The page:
Net Security for the ‘digital natives’

I’ve been reading with interest the many articles floating about around protecting yourself and your kids on the net. This is becoming particularly relevant in my household at the moment as eldest daughter is asking to use MSN Windows Live Messenger (N.B. not any other IM client – it has to be MSN as all her friends use that!) and my wife who is hearing all these scare stories about kids being lured into all things bad by strange men is concerned about her being ‘safe online’ within some kind of walled garden.

walled garden

I’m kind of in the middle of this as on the one hand I think eldest daughter is a digital native and knows a lot more about the pitfalls of net behavior than the older generations. After all she accesses her schoolwork, finds out about events at the school and engages in discussions using Moodle and checks and accesses all her homework online using a product called Planner Live! but I am concerned that she is a bit ‘…yeah Whatever’ about the consequences of ID theft or net bullying or …etc. (although she is taught about them at school)

An analogy for me is having a wallet. When I first got one I was quite relaxed about leaving it lying around (despite my dad telling me about the dangers). I then got it stolen one night on a night out and spent a couple of frantic weeks worrying about it, making a statement to the police and stopping my cards. In the end I did get it back but without the 50 quid cash that I had in it, a valuable lesson learned!

– I got it stolen once more a few years later even though I’d taken a bit more care (I left it out of sight but in a coat and I left the coat behind in an office) and the second time they tried to book a 2K holiday on my credit card….without success….as I had learnt to contact my company early to stop my cards.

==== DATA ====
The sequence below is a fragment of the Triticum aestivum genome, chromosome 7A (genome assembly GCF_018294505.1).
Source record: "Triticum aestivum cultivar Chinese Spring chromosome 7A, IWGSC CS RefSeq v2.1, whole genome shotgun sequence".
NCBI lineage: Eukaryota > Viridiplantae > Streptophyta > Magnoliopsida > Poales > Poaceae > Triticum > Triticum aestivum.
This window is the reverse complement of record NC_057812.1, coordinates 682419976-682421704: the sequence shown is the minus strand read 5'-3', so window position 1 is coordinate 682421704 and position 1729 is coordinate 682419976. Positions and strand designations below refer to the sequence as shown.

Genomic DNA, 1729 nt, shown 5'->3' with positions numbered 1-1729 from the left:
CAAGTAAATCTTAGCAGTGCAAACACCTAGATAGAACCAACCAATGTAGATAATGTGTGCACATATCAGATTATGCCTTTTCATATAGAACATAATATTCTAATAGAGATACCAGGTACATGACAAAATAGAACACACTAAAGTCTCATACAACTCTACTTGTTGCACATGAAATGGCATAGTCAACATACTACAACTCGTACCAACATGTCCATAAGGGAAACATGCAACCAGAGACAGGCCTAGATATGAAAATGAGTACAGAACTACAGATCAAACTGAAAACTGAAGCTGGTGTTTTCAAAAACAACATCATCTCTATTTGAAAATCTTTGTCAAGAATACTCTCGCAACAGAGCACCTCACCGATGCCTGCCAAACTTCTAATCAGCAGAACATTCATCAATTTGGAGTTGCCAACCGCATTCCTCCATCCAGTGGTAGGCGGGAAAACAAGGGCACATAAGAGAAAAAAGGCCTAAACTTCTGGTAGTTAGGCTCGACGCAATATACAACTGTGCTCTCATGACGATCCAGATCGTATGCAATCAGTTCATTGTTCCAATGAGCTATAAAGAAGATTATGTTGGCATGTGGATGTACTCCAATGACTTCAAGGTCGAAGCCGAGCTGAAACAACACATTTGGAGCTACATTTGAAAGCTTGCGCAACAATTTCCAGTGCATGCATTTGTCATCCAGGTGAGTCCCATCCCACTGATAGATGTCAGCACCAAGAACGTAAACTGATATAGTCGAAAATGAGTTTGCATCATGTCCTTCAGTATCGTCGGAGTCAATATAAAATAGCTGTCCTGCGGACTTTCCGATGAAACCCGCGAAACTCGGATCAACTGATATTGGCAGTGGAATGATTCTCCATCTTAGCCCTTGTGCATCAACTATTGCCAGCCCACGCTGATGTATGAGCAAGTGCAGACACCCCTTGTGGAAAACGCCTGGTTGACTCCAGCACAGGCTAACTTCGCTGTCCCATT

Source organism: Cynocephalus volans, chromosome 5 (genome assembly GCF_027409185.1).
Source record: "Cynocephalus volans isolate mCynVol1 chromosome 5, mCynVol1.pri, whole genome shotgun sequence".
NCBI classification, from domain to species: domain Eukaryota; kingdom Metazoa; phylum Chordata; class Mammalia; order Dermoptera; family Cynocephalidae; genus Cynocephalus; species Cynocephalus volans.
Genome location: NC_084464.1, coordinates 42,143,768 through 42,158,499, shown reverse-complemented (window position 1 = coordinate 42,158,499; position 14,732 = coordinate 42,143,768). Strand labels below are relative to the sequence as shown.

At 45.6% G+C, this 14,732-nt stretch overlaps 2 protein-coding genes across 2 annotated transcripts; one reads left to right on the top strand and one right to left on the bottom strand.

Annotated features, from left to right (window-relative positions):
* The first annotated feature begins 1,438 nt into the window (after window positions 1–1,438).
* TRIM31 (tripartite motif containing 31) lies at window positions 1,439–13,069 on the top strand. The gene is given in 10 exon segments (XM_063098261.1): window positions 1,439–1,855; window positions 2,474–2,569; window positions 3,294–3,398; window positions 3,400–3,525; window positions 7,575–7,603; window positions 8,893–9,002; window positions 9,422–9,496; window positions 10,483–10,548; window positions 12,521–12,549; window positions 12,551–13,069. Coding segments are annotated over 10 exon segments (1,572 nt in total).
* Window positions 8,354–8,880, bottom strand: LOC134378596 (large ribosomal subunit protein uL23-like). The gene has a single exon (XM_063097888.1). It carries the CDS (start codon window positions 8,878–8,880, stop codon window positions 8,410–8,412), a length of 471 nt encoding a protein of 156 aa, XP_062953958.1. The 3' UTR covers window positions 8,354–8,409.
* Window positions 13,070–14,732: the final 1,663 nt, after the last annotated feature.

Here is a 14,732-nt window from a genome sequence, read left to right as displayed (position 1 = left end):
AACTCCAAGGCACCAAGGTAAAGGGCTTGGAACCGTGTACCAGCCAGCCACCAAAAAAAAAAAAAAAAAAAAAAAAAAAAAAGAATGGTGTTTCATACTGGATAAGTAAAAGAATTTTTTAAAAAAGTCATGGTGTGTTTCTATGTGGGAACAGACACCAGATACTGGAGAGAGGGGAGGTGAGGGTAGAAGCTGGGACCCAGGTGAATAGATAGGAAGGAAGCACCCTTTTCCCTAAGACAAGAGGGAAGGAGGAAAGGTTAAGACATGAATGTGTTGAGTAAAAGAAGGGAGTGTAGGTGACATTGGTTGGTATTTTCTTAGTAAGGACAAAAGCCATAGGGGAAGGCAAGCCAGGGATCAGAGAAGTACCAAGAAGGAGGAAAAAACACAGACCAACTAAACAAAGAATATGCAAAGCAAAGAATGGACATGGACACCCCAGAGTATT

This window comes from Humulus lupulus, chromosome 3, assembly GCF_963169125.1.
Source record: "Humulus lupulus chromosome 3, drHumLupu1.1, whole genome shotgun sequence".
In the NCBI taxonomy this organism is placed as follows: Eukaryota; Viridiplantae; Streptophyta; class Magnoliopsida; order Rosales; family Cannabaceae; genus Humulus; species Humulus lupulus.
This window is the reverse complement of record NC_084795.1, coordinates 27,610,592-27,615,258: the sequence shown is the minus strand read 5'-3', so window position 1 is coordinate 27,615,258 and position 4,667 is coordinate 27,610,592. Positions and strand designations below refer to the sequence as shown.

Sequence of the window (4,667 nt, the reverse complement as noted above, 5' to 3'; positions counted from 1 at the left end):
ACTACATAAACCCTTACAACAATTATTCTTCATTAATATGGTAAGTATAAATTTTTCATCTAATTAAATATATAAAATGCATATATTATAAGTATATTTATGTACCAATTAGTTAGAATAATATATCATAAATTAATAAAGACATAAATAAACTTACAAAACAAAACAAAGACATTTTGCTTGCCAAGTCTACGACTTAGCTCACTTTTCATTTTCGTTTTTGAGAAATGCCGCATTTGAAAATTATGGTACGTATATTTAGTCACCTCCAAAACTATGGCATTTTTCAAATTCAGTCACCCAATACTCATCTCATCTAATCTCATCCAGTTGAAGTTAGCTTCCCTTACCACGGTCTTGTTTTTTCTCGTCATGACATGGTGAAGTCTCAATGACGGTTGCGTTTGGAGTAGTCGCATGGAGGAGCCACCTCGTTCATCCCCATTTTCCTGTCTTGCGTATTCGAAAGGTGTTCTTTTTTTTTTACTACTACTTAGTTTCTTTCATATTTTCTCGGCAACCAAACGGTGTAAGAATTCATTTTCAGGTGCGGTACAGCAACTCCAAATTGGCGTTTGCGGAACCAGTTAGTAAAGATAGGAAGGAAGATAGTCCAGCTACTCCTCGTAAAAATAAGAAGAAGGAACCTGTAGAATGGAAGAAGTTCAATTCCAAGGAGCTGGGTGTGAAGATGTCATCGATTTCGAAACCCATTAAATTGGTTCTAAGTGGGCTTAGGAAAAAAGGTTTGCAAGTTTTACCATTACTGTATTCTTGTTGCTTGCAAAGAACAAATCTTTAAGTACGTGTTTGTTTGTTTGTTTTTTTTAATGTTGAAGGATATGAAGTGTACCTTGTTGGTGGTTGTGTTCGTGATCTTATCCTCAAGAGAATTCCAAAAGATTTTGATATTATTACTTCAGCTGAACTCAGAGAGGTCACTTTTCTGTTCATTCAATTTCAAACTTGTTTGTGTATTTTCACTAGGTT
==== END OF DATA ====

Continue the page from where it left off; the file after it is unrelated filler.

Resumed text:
So to cut a long story short it took me to have experienced the problem to fully understand it. My eldest daughter thinks she knows the dangers of the net but really she is very naive but I don’t want to be the person who is seen to be the enforcer and keep her locked away from the lovely pastures of the internet

lock and chain picture

So I’ve been looking at ways to make her internet experience wholesome but with some security. At the moment I’m favouring Microsoft’s Family Safety (for Instant Messaging) but I’m still open to exploring what other stuff is out there. I’m also conscious that eldest daughter might see this as us trying to pry on her and tweenagers are a distinctly paranoid species so I’m taking steps to reassure her that this is for her protection and that we trust her implicitly and have no interest or desire to spy on her.

I do feel a little uncomfortable with this stance because I do think digital natives generally understand the net well and do know the dangers and would avoid them so part of me wants to let her roam freely without protection. I’ve read many articles on this recently by psychologists and the overwhelming opinion is that using protection software is generally something that doesn’t make much difference and doesn’t decrease online addictions or decrease other online issues from taking place  in the long term, in fact it may increase them (referring back to my ‘pastures of the internet’ from earlier).

It is a placebo for parents. Nothing more.

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About willwoods
I'm Head of Learning and Teaching Technologies in the Institute of Educational Technology at the Open University.

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